By Jason Beeferman
Read the full article from Chicago Sun Times, here.
Historian and author Keeanga-Yamahtta Taylor and Jacqueline Stewart, who studies the history of cinema, both focus their work on the Black experience and uplifting Black voices. They are among 25 recipients of the no-strings-attached $625,000 fellowships, unofficially dubbed the “genius grants,” announced Tuesday.
Taylor has lived in Chicago for more than a decade. Stewart was born and raised in Hyde Park. Both said their experiences with Chicago’s Black neighborhoods played a pivotal role in their intellectual development.
By Keeanga-Yamahtta Taylor
Read the full article from The New Yorker, here.
This perception of riots as the decline of the nonviolent movement has marginalized the study of them within the field of history. As a result, our conventional wisdom about “the riots” of the sixties vastly underestimates the scale of Black insurgency and its political meaning. In her new book, “America on Fire: The Untold History of Police Violence and Black Rebellion Since the 1960s,” the Yale historian Elizabeth Hinton recovers a much longer and more intense period of Black rebellion, which continued into the nineteen-seventies. In doing so, she challenges the dismissal of what she describes as the “violent turn” in Black protest, forging new ground in our understanding of the tactics employed by African-Americans in response to the extralegal violence of white police and residents and the unresolved issues of racial and economic inequality.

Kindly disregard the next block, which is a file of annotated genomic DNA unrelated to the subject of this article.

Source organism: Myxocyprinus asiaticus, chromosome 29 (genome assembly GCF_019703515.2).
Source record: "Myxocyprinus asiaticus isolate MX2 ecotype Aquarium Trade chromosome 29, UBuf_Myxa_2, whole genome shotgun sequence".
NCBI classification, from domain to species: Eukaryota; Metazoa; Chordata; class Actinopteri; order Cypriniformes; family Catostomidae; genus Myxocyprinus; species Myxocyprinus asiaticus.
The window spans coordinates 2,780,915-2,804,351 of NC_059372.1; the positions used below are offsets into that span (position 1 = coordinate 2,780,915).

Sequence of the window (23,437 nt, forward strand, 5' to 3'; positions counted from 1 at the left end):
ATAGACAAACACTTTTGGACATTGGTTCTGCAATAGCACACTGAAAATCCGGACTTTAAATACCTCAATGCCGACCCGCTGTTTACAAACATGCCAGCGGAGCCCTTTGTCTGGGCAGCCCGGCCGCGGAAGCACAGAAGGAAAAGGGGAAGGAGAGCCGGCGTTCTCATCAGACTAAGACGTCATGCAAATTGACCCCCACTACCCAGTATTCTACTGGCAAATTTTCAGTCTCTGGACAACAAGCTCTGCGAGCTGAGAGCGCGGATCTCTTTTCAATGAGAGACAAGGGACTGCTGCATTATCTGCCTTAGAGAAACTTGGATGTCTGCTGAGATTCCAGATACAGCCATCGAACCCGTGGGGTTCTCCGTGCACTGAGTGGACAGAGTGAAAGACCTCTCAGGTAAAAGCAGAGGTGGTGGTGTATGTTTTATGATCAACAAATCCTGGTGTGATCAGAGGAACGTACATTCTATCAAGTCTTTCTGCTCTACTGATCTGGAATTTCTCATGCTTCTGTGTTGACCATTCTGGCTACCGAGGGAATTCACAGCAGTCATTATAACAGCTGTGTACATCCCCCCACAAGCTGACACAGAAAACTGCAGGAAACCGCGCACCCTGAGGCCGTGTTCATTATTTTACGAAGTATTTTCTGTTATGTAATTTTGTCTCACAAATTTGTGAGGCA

By University of Illinois at Chicago
Read the full article from Newswise here.
“John D. MacArthur Professor Barbara Ransby, director of the University of Illinois Chicago’s Social Justice Initiative, has convened a formidable roster of social justice scholars and writers as the inaugural cohort of Marielle Franco fellows, named after the assassinated Brazilian human rights leader. They are: Angela Y. Davis, Robin D. G. Kelley, Keeanga-Yamahtta Taylor and Naomi Klein. The four Franco fellows will participate in curated discussions and public events over the next two years with some of the most influential organizers in the country and scholars whose research wrestles with social and racial justice themes.”